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EARLY YEARS (1946-1976)
I decided I wanted to be an artist when I was 14 years old. This was made possible through the efforts of my high school art teacher, who gave me extra teaching throughout high school and “got me ready” to move into the culture-making world. As well, he negotiated passage into university drawing classes while I was still a high school student, introduced me to a number of local artists and took me to their studios. When it came time to apply to art schools, he guided me through the sourcing of good schools, helped me produce the required portfolios, and eventually sent me “on my way” with a solid grounding for the next step.

The Saskatchewan Arts Board ensured that I had access to scholarships and grants that made my attending the University of Washington in Seattle possible. Five years later I graduated with a BFA in Sculpture.

I returned to Canada in 1970 and moved to Toronto where I worked as the slide librarian in the Fine Arts Department of the University of Toronto and then went on to acquire a Bachelor of Education with a major in Art and a secondary focus in Librarianship. For the next three years, I taught Art to grades 9-13 in a metropolitan Toronto school. These were my least productive artmaking years.

MIDDLE YEARS: (1977-1997)
Dissatisfied, I decided to quit teaching and move back to Saskatchewan in the hope that I would be able to live there less expensively and, by having a part-time job, focus my energies on developing myself as an artist. In 1978, I was able to buy the United Church in Disley, population 48 persons, and secure a part time job in the Medical Library at the Plains Health Centre, in Regina. I retained this job, working two days a week, for 15 years.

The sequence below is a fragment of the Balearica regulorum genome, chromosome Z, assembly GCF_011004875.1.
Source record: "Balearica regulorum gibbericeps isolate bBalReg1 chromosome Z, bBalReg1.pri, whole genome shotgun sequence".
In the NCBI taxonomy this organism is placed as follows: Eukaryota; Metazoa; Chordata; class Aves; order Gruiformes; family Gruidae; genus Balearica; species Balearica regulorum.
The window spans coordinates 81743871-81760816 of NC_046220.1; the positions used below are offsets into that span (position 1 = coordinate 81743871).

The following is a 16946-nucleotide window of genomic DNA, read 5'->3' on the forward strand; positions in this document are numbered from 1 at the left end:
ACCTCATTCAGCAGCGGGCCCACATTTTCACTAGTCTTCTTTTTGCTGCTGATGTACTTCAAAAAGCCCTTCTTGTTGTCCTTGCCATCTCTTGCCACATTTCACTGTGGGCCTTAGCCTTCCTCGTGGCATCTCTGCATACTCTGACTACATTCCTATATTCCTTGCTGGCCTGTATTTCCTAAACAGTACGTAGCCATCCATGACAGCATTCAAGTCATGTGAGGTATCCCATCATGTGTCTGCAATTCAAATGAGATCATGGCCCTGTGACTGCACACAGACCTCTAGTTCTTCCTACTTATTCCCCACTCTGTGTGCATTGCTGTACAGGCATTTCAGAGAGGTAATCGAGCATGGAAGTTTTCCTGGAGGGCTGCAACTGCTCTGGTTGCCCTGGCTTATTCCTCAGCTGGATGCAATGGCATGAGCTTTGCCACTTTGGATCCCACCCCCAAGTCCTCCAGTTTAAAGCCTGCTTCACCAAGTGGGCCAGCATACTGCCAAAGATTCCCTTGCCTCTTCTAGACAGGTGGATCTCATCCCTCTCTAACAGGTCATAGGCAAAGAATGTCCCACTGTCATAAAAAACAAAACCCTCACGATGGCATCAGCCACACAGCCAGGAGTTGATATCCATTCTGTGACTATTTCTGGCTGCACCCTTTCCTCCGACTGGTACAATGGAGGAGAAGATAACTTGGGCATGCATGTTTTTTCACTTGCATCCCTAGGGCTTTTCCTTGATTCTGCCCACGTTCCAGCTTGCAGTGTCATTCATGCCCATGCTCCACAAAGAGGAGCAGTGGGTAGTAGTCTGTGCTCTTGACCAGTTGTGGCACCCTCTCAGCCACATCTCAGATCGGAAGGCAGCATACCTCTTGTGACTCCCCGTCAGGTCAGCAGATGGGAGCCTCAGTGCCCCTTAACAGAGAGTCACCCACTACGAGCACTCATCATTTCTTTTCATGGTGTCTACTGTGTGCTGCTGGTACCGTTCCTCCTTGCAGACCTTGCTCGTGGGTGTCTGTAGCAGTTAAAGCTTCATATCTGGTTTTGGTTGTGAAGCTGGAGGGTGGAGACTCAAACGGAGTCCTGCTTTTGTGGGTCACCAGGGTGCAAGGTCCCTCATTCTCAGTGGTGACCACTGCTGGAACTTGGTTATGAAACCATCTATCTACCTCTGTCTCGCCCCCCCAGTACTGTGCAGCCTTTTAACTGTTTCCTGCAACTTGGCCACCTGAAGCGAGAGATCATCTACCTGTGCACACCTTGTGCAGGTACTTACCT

It took two years to get a clear title to the Church and have all the renovations completed. During that time I rented a studio in the nearby town of Lumsden. Owning a sewing machine and being unable to create sculptures in this space, I proceeded to “sew” a few artworks. This required a whole new set of skills, which I began to acquire, mostly through direct contact with family members and other stitchers/quilters, by attending various workshops from the local guilds and by reading “the fine print” in articles and books about fabric art. How quickly we dismiss this kind of learning when it doesn’t cumulate into a set of credentials after our names!

In 1984, I had my first fabric-based exhibition at the Rosemont Art Gallery, in Regina, SK. The theme was a series of large scale landscapes based on a trip I took across the lower part of the province. After approx. 10 years, I was sufficiently established and was able to focus on my artwork fulltime - a privilege for which I am consistently thankful.

I am still engaged and challenged by the potential of fabric to reach people in a different way than does the more traditional art media and therefore continue to work primarily in this medium. We have a deep connection to fabric that has been generated by our being wrapped in it since we were born. I like to use that connection as a way to make people more responsive to my work.

In the late 80’s I also became very excited about Artist’s Books. Books offer a one-on-one interaction, a different kind of intimacy than fabric works on a wall. Making books entails another set of skills, which I am still actively pursuing.

I continue to live in Disley, SK with my partner of 20 years, Heather Elliott. I am able to pursue my art practice in a separate studio in the yard where I divide my time between both media. The stretches of concentrated studio time are interspersed with teaching a variety of workshops in both the fabric and book media. These workshops occur throughout the province and across the country, usually in the spring and fall seasons.

It is a good balance.

Life is good.

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